For Economic Growth in India, Look to Women

Cathy Russell
Jan 19, 2017 · 3 min read

This week, the International Monetary Fund reported that India may no longer be the world’s fastest growing economy.

There is an entire toolbox for boosting economic growth in India: labor law reform, taxation policies, cashless banking, and investments in entrepreneurship and manufacturing.

All of these tools will be more successful if they address the needs and experiences of Indian women and girls.

Report after report illustrates that increasing women’s economic participation in one of the fastest ways for countries to grow their economies.

In a global study of gender parity in the workforce, the McKinsey Global Institute estimated that India has the most to gain from investing in women’s economic empowerment. The world’s largest democracy could add up to $700 billion to its GDP by 2025 if it could close the gender gap in employment.

Yet, the average rate of female labor force participation has been declining since 2012 and among the G20, India ranks second to last in terms of women’s labor force participation.

As the McKinsey report noted, this trend can be reversed by making steadfast gender investments in education and skill-building, job creation, hiring and diversity, and programs to address “mind-sets” about the role of women in work.

As a proud partner of India, the United States is committed to supporting women’s economic empowerment as part of our efforts to promote the rights of women and girls around the world.

Secretary Kerry emphasized this commitment at Vibrant Gujarat two years ago, noting that empowering women and girls is critical to expanding bilateral trade and investment between our two countries.

U.S. Secretary of State John Kerry sits with U.S. Ambassador-at-Large for Global Women’s Issues Cathy Russell and a group of Indian women to talk about economic and social empowerment during a visit to the Sabarmati Ashram in Ahmedabad, India, on January 11, 2015. The Sabarmati Ashram is where Mahatma Gandhi lived and launched his famed Salt March. [State Department photo/ Public Domain]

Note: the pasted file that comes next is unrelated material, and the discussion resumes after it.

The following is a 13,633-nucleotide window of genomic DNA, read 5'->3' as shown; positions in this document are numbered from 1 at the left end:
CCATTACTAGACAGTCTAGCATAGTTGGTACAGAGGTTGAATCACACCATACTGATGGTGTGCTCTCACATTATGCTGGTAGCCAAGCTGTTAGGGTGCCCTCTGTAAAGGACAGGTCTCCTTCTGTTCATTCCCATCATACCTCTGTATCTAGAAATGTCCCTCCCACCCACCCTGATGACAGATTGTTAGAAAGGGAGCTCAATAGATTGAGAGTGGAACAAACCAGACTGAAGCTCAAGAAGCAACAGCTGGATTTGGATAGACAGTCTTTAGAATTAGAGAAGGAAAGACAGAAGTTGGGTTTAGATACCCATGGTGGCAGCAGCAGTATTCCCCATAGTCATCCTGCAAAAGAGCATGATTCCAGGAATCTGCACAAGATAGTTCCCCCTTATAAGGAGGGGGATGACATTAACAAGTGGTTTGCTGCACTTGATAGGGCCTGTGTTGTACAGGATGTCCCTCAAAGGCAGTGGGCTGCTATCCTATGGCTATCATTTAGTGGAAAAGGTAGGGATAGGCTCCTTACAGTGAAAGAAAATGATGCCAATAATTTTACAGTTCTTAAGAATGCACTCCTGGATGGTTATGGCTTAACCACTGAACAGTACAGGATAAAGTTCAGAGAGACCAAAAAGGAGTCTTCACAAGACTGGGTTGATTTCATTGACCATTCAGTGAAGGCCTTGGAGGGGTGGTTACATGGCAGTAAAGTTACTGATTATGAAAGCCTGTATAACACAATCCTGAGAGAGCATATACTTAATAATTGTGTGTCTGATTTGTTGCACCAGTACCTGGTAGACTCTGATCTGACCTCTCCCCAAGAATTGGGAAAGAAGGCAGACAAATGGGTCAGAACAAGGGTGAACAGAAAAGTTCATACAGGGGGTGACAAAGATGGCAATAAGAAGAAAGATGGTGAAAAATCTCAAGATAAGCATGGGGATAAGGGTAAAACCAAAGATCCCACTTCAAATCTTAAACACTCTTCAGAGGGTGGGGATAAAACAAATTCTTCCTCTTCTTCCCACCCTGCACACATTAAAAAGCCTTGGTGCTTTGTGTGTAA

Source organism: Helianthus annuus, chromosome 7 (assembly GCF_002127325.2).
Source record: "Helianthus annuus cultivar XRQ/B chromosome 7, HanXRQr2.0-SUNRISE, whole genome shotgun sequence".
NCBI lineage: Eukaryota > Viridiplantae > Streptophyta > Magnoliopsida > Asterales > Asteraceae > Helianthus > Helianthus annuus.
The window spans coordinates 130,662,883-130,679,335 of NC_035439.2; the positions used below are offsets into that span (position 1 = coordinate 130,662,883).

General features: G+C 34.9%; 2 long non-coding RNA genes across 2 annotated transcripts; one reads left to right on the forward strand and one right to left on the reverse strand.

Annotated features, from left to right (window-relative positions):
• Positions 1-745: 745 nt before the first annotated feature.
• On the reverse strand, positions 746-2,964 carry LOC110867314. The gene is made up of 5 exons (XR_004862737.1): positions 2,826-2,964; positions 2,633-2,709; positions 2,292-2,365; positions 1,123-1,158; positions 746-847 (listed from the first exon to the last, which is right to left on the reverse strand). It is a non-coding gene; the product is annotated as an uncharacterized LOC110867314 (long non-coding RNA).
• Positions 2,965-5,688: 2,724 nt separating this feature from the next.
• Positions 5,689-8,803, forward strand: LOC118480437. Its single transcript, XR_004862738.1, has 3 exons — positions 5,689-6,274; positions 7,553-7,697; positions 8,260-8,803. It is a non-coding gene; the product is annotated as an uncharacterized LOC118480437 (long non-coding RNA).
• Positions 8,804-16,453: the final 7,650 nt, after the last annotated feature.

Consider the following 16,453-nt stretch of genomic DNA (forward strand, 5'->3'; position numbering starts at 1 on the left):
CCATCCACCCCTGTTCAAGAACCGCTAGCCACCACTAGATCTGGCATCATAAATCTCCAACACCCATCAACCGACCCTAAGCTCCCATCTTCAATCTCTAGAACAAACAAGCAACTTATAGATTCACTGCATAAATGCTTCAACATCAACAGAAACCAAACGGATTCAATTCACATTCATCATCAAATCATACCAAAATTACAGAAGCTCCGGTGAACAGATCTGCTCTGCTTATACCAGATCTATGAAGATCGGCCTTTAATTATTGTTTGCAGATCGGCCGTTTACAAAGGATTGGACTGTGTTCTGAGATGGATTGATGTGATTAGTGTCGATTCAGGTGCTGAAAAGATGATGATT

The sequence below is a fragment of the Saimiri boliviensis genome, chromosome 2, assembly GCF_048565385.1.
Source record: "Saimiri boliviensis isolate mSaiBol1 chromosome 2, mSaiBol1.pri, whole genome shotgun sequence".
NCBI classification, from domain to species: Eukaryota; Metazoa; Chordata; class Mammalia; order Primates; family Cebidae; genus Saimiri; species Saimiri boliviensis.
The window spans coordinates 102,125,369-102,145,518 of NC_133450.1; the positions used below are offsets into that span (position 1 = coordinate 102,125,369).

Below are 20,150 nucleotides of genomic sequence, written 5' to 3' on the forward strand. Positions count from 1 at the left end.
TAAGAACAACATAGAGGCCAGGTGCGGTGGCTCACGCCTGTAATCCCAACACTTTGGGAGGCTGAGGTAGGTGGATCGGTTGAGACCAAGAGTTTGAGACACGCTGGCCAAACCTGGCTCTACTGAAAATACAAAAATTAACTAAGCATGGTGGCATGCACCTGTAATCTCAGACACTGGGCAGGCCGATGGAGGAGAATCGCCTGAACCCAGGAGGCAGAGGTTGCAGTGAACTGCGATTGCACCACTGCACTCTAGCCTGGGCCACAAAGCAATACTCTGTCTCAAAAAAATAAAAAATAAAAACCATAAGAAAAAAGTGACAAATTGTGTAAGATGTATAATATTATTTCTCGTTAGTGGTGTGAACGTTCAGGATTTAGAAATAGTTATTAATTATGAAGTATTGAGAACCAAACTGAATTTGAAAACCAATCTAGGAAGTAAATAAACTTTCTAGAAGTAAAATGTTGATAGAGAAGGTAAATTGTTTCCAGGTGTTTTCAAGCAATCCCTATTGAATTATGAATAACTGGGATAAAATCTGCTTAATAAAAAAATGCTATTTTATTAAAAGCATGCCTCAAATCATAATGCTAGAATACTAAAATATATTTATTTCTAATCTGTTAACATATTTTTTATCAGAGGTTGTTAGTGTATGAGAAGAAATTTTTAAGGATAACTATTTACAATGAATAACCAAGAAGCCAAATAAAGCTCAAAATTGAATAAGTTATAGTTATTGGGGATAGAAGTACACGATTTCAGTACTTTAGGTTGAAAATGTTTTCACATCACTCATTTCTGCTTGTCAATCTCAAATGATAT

Toward that end, USAID is working with partners to find solutions that will open opportunities for women in business, and in March, the Department of State will support a convening of government officials at a subnational level to discuss women’s economic empowerment and women’s safety.

But there is certainly more to be done. Women make up the majority of farmers in India and yet own only an estimated 13 percent of the land, fueling economic insecurity, gender inequality and at times, gender-based violence.

Expanding women’s productive capacity and access to markets in agriculture can lead to marked transformation in the economic, health and social prospects for women and their children and by extension, the country.

Supporting women’s access to financial services can also make a tangible difference. According to the International Finance Corporation, Indian women entrepreneurs face a financing gap of $116 billion, an unmet demand that could, if addressed, fuel significant job creation and output.

Initiatives like the Government of India’s Jan Dhan Yojana are an important step toward financial inclusion. They could be strengthened by products that address the particular lending needs of women entrepreneurs and market research that explores the unique profile of women leaders. And informal requirements that men and husbands serve as cosigners on bank loans should be removed.

We can also look to the Indian state governments to help craft policies and drive investments to support women and girls. CSIS’ Breakthrough Index and McKinsey’s Female Empowerment Index provide a good overview of states taking proactive steps to support women’s economic participation and those where extra investment and policy attention is required.

States can also follow the lead of the Karnataka Government joined WeConnect International and others to host more than 3,500 women entrepreneurs from 19 states in India at a summit focused on how state governments can use their convening power to foster the growth of women-led companies. U.S. and Indian corporations, banks and investors joined the conversation to explore how supply chain diversification and corporate procurement can expand women’s small and medium enterprise development.

India’s short-term economic downturn is a reminder that there are untapped resources in India. Now is the time for governments at both the central and local levels, the private sector and civil society to join hands to take the necessary steps forward to advance women’s economic opportunity.

Cathy Russell

Written by

Mom, movie buff, champion for women and girls. Former U.S. Ambassador-at-Large for Global Women’s Issues.